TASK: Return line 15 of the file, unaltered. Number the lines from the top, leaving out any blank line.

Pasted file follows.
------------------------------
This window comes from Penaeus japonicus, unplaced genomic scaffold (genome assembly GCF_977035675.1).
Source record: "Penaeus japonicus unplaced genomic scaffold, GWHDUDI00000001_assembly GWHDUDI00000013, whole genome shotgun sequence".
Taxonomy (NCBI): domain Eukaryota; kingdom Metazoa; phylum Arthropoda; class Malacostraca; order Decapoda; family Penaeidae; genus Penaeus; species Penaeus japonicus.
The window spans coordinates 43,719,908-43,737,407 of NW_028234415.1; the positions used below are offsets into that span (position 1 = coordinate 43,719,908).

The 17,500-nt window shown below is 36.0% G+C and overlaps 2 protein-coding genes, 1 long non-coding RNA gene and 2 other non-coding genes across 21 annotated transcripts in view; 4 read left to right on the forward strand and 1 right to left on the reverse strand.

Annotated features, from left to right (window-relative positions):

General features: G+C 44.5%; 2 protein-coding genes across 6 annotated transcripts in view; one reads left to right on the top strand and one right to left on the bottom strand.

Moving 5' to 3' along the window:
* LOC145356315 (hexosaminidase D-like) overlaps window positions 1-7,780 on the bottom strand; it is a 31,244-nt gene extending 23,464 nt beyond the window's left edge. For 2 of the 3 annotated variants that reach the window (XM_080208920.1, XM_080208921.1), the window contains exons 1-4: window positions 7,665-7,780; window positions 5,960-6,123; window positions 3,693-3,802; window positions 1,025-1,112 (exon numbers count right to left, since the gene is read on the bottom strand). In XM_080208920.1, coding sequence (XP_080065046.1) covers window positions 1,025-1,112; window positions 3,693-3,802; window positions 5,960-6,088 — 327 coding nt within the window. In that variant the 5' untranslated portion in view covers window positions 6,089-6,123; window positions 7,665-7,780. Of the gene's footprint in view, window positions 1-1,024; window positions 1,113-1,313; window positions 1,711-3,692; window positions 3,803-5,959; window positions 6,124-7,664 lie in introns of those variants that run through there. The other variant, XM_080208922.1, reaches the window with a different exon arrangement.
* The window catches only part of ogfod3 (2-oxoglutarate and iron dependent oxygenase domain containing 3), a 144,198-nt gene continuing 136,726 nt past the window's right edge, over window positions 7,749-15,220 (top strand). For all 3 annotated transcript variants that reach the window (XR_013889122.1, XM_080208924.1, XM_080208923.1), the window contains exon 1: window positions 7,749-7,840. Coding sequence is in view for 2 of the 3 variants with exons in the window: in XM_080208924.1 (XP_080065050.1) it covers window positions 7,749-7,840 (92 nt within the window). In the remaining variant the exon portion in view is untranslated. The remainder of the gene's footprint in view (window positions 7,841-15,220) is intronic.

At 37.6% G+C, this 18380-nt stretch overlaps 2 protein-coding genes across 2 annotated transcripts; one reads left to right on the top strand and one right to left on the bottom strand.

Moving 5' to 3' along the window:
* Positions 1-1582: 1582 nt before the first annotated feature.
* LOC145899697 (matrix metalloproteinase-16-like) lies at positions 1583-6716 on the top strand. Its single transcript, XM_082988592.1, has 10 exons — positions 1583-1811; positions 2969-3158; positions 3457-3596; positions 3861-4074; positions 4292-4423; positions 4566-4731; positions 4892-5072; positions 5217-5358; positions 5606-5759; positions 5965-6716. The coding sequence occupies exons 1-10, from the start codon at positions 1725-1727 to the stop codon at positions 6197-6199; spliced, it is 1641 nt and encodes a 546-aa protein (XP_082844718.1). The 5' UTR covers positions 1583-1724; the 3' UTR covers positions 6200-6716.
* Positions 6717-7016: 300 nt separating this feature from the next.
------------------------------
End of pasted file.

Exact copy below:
* Positions 6717-7016: 300 nt separating this feature from the next.